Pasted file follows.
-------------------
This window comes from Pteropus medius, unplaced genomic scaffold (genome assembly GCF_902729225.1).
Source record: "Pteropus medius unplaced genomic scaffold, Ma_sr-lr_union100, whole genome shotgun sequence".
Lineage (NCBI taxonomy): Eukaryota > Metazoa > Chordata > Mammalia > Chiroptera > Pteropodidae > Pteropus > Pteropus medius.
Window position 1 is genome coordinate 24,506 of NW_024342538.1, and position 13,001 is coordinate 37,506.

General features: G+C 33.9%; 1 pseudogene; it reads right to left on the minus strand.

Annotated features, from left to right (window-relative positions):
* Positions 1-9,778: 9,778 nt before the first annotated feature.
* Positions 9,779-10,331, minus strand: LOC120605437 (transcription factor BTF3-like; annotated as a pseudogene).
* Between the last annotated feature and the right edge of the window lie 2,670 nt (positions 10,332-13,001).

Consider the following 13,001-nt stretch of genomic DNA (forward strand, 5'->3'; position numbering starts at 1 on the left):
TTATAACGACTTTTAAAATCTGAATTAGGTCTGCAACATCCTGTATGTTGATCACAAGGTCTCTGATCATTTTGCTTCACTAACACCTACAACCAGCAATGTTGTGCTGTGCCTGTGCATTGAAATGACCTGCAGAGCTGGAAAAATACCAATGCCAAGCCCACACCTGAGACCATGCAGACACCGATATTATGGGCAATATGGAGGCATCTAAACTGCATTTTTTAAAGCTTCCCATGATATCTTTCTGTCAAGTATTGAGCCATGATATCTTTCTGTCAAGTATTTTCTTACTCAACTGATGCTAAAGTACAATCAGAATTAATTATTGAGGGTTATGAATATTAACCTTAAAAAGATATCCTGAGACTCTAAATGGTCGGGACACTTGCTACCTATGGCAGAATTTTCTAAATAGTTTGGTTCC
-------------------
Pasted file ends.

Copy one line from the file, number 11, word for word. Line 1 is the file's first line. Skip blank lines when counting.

TTATAACGACTTTTAAAATCTGAATTAGGTCTGCAACATCCTGTATGTTGATCACAAGGTCTCTGATCATTTTGCTTCACTAACACCTACAACCAGCAATGTTGTGCTGTGCCTGTGCATTGAAATGACCTGCAGAGCTGGAAAAATACCAATGCCAAGCCCACACCTGAGACCATGCAGACACCGATATTATGGGCAATATGGAGGCATCTAAACTGCATTTTTTAAAGCTTCCCATGATATCTTTCTGTCAAGTATTGAGCCATGATATCTTTCTGTCAAGTATTTTCTTACTCAACTGATGCTAAAGTACAATCAGAATTAATTATTGAGGGTTATGAATATTAACCTTAAAAAGATATCCTGAGACTCTAAATGGTCGGGACACTTGCTACCTATGGCAGAATTTTCTAAATAGTTTGGTTCC